1. During phase-I of composting, different zones of the stack possessdifferent levels of temperature and different types of microorganisms both qualitatively as well as quantitatively. However, during pasteurization a homogenous environmental conditions is achieved and temperature is maintained between 57 to 60°C for 6-8 h. Temperature beyond 60 °C is not recommended because it leads to elimination of some beneficial thermophilic microorganisms having role later in compost conditioning. The temperature of 60°C can be achieved either by self-heating of the compost or by injecting steam; in either of the cases this temperature is sufficient to kill the problematic insect/pests of the mushroom crop. The time and duration of pasteurization has less bearing on the crop yield and it can be effected immediately after tunnel filling or later on [208].
  2. During conditioning the temperature of the bulk is maintained in the range of 45 to 52°C suited for the growth of desirable thermophilic microorganisms. The excess of ammonia released during this stage is utilized by the growing microorganisms and gets entrapped as microbial protein/or biological nitrogen. The high population of thermophiles achieved at this stage is helpful for whole of the composting process because majority of them perish during the pasteurization process and some of the left outs will help in building up the requisite population during post-pasteurization conditioning process [209], Besides the temperature, another important factor affecting the outcome of the conditioning process is the sufficient supply of oxygen. Oxygen level of about 10% during this process is essential to build up requisite number of thermophiles and assimilation of ammonia in the form of microbial protein. Both pasteurization and conditioning are essential for achieving the selectivity in the compost at the expense of harmful organisms. There are many advantages of short method of composting: (i) more compost per unit weight of the ingredients is produced, (ii) more mushroom yield per unit area of cropping room or per unit weight of compost, (iii) less chances of infestation from insects and infection from competitor or pathogenic moulds, (iv) shorter duration of substrate preparation and cropping cycle, and (v) less environmental pollution.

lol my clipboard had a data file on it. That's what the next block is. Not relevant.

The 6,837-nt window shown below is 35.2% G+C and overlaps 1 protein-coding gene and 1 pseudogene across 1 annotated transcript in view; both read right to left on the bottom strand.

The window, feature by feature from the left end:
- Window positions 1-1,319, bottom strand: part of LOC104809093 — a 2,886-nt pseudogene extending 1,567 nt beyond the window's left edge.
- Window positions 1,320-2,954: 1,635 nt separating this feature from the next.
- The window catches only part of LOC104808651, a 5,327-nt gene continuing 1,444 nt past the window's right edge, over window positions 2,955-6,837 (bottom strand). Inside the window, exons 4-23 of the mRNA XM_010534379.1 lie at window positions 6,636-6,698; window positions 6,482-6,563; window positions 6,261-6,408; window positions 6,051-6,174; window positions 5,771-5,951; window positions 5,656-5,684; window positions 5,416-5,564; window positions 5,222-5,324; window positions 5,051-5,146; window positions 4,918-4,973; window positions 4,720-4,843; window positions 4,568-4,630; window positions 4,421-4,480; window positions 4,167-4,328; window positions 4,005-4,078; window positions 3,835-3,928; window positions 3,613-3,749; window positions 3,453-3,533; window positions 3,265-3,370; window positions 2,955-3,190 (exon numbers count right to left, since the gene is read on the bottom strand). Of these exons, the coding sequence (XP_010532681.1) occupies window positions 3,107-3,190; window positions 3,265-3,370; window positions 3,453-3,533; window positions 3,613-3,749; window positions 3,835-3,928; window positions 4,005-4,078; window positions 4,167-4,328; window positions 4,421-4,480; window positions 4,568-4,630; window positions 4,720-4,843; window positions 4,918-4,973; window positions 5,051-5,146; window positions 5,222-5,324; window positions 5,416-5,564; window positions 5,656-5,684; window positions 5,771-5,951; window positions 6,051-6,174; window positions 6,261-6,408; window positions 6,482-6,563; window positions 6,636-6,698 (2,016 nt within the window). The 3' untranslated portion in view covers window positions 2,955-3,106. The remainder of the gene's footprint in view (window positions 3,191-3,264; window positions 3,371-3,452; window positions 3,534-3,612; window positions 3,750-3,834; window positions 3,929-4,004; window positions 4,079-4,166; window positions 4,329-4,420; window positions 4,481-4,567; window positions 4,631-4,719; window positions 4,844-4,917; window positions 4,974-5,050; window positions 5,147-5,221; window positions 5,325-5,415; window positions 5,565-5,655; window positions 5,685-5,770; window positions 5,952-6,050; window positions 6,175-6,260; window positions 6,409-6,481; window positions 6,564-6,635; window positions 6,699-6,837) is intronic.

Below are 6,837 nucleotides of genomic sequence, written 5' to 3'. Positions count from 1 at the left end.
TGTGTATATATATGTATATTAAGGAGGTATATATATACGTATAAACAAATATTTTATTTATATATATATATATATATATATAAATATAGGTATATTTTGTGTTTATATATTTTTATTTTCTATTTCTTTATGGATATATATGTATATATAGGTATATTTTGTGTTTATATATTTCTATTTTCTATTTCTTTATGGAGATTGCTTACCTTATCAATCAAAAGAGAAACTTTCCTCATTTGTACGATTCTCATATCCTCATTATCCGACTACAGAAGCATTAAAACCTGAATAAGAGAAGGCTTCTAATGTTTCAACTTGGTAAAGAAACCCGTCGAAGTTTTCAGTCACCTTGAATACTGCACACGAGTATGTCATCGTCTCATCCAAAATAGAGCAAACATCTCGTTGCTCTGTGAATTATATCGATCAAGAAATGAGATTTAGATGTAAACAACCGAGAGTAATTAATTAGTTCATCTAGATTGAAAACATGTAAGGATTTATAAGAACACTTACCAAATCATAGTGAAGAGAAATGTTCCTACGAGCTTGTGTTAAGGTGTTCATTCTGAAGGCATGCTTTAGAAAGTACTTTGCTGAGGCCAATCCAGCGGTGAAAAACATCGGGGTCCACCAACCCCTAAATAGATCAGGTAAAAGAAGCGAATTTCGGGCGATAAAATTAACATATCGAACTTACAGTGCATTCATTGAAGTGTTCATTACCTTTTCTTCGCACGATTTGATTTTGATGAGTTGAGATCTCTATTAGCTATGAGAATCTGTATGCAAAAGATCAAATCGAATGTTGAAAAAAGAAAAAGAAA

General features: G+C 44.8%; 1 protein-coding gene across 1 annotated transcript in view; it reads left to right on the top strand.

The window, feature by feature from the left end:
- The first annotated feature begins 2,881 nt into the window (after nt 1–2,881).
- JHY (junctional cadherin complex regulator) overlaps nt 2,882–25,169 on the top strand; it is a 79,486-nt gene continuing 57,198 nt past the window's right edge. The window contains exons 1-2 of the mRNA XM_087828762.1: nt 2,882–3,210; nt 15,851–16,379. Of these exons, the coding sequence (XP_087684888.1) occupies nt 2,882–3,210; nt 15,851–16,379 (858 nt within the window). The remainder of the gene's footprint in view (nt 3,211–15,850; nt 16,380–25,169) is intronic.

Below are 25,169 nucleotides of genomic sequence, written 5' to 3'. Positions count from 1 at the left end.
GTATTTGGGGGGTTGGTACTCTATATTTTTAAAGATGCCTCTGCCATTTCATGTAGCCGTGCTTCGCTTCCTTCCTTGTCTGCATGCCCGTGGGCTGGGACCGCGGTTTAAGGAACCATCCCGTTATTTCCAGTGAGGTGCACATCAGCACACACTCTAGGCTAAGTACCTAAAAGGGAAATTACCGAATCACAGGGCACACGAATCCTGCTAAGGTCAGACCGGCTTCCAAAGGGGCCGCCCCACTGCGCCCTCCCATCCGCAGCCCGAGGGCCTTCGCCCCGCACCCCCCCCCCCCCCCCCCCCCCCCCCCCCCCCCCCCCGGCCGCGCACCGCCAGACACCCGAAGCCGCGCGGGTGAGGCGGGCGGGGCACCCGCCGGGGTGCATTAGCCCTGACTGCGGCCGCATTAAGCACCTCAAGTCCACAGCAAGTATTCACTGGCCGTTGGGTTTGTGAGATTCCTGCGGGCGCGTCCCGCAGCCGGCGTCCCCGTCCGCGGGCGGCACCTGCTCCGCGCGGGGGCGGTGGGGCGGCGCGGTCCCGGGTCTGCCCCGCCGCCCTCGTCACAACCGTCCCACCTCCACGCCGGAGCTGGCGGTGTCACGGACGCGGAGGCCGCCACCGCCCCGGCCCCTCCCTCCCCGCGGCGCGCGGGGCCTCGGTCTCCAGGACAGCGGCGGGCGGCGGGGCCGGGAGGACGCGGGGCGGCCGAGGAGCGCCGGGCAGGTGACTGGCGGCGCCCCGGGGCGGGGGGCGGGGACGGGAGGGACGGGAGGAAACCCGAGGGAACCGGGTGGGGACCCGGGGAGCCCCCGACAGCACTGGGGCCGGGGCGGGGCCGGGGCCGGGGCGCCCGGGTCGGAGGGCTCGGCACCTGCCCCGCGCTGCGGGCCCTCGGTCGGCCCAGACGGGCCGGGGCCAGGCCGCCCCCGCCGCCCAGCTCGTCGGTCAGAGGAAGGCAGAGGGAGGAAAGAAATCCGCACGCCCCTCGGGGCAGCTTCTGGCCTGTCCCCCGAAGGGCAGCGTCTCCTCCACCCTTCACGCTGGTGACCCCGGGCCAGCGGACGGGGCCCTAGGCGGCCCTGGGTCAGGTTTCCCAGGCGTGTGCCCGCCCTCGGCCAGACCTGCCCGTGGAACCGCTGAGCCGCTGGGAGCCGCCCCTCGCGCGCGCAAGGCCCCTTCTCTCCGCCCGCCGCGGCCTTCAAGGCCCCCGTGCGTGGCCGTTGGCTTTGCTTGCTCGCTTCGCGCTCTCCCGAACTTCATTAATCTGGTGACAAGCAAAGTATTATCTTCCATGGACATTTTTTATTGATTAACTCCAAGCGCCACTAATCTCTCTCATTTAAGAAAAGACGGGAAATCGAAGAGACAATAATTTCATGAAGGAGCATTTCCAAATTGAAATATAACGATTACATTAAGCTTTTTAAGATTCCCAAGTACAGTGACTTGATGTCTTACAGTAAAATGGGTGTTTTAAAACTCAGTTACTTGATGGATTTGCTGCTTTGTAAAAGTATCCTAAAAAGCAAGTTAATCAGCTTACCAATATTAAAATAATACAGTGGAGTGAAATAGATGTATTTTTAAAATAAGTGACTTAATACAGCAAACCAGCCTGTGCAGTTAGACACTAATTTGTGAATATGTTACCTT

Indoor composting. The problems of environmental pollution associated with the long method and to a lesser extent with short method of composting drew the attention of researchers to evolve alternative methods where production of stinking gases like ammonia, methane, hydrogen sulfide and other methylated sulfur compounds can be brought to their minimum level [210-213]. The gases are usually produced under high temperature and anaerobicity inside the compost mass [214], The production of these gases also depends upon the type and quantity of the basal ingredients used for substrate preparation [215]. In Europe and Australia, the strict environment safety related legislations forced many of the companies to close their composting units. So a 'clean' process was in demand which could produce the high quality mushroom substrate without any adverse effect on the environment [216], Because first time the work on such composting system started using completely indoor system for compost preparation, it is also called as indoor composting [217], or environmentally controlled composting [218], rapid indoor composting and aerated rapid composting [219], Though the work initially started with omitting the phase-I completely [220] which resulted in sharp decrease in mushroom yield [221] but, later on, the phase-I of composting was tried inside tunnel with proper arrangement of forced air and satisfactory results were obtained [222,223]. On the basis of temperature conditions maintained inside the tunnel, the indoor composting can be divided into two categories i.e. INRA methods and Anglo-Dutch method.